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Beyond the ownership question: who will till the land? The new debate on China’s agricultural production

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  • Hayward, Jane

Abstract

A high-profile debate is taking place in China concerning the organization of agricultural land and production, with profound implications for China’s countryside. This debate is between those advocating for agricultural production to be taken over by large-scale agribusinesses, and those against this. Proponents regard agribusinesses as embodying modernity and progress, while those against forewarn of the channeling of profits out of peasant hands, the loss of peasants’ autonomy over labor and land, and the destruction of rural life. Recent English language publications on China’s agrarian change highlight the growing power of agribusiness and related processes of depeasantization, implying the Chinese debate on “who will till the land?” is futile. But this view obscures efforts by Chinese scholars and policymakers to promote forms of agricultural organization conducive to maintaining peasant livelihoods. By examining the Chinese debates on agribusinesses, family farms, and cooperatives, this article highlights points of contestation among policymakers and alternative possibilities, which may yet shape the course of China’s agrarian change. This article contributes to scholarship on China’s agrarian change, broader questions concerning depeasantization, and developmental possibilities under collective ownership.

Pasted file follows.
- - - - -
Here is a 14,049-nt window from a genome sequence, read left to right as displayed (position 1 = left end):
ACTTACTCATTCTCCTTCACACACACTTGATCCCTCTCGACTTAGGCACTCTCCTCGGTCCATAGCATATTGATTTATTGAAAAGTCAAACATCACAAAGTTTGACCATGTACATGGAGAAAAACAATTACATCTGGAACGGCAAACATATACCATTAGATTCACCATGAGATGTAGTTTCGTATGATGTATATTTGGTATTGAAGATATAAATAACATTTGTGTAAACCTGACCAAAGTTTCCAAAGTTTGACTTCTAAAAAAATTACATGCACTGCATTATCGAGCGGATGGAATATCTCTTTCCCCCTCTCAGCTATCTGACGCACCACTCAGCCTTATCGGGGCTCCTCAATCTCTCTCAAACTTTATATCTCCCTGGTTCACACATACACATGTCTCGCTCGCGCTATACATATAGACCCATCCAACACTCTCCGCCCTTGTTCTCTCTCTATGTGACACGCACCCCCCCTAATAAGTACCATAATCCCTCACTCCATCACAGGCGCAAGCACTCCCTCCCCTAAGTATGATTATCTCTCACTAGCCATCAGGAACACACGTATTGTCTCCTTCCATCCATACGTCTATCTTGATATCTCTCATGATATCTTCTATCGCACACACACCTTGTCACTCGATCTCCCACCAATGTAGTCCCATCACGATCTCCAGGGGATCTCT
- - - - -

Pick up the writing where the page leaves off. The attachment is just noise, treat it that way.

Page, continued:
Suggested Citation

  • Hayward, Jane, 2017. "Beyond the ownership question: who will till the land? The new debate on China’s agricultural production," LSE Research Online Documents on Economics 87081, London School of Economics and Political Science, LSE Library.
  • Handle: RePEc:ehl:lserod:87081
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    File URL: http://eprints.lse.ac.uk/87081/
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    Keywords

    China; peasants; land reform; agrarian change; privatization;

    JEL classification:

    • Q15 - Agricultural and Natural Resource Economics; Environmental and Ecological Economics - - Agriculture - - - Land Ownership and Tenure; Land Reform; Land Use; Irrigation; Agriculture and Environment

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